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Does it make sense for you to keep your marital home?

No two marriages are exactly alike, so it is perhaps unsurprising that no two divorces are exactly alike either. Some couples divorce peacefully, while others navigate complex, contested divorce processes. Some former spouses maintain contact with each other post-divorce, others do not. And while some individuals cannot wait to leave their marital residences, others remain deeply attached to the houses they call home.

If you are attached to your marital home, you may be eager to retain ownership of it during and after your divorce process. There is absolutely nothing wrong with this desire. However, it is important for you to think through this issue before you insist upon this course of action. In addition, it is generally a good idea to speak with your attorney about any concerns you have regarding home ownership post-divorce.

Retaining ownership of your marital home is an issue that you and your attorney will discuss with your spouse and your spouse's attorney while trying to construct a larger property division settlement. If you retain ownership of your house, you will likely need to forfeit similarly valued marital assets to your spouse. Depending on your circumstances, this exchange may leave you without retirement savings or other important assets. Thinking through what home ownership will mean for your overall divorce settlement will be vitally important to your financial future.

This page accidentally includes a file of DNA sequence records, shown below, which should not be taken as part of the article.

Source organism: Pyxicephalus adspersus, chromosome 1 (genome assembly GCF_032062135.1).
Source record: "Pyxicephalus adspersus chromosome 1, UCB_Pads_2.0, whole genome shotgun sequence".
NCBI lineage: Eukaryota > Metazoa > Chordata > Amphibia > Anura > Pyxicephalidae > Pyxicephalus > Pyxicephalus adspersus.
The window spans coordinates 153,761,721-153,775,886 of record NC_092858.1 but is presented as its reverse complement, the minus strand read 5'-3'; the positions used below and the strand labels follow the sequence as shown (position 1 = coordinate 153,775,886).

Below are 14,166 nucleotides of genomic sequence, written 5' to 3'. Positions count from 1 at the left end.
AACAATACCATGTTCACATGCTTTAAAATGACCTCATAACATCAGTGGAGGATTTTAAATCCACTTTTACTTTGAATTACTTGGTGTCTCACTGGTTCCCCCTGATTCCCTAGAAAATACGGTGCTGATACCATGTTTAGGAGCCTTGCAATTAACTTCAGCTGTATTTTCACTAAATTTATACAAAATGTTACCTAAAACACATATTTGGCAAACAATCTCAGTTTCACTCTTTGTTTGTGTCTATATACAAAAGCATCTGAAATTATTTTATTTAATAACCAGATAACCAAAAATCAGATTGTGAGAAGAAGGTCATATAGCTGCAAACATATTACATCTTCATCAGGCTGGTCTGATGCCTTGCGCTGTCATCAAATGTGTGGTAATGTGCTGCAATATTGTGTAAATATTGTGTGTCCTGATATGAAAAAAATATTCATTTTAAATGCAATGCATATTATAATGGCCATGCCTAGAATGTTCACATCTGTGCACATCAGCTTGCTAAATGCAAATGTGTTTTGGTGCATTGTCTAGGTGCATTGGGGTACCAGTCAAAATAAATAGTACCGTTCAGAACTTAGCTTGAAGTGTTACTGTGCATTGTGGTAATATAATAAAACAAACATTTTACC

In addition, it is important to think through other consequences of maintaining ownership. You may need to ask yourself whether you can afford the mortgage, taxes and upkeep on your own. You may need to study the housing market in your area and consider whether your home needs any improvements. You may also need to think about furnishing your house again if your spouse is going to take most of the furnishings.

It is for these and many other reasons that it is important to think through whether it makes good sense to keep your marital home. If this course of action does not make good sense, you may need to speak with your attorney about exploring other options.

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Commandments of Family Law

  1. The only truth your children need to know is that you both love them unconditionally, and that this isn't their fault.
  2. Take the high road — everyone wins when you do what's best for your kids.
  3. Negotiate but don't capitulate — if you are being pushed toward something detrimental for your children, stand your ground.
  4. You can only control yourself and how you respond. Don't engage.
  5. Do set up rules and responsibilities. Kids feel better when routine is continued.
  6. You are still their parent — don't be afraid to be one.
  7. Disneyland is in California, not in your home. Don't set up unreasonable expectations.
  8. It is not their job to take care of you. Repeat that to them. Often.
  9. Yelling is for sports — not court. Good lawyers strongly advocate without being disrespectful to opposing parties.
  10. Fair is a place you go to get cheese curds. Aside from that, nothing in life is fair.

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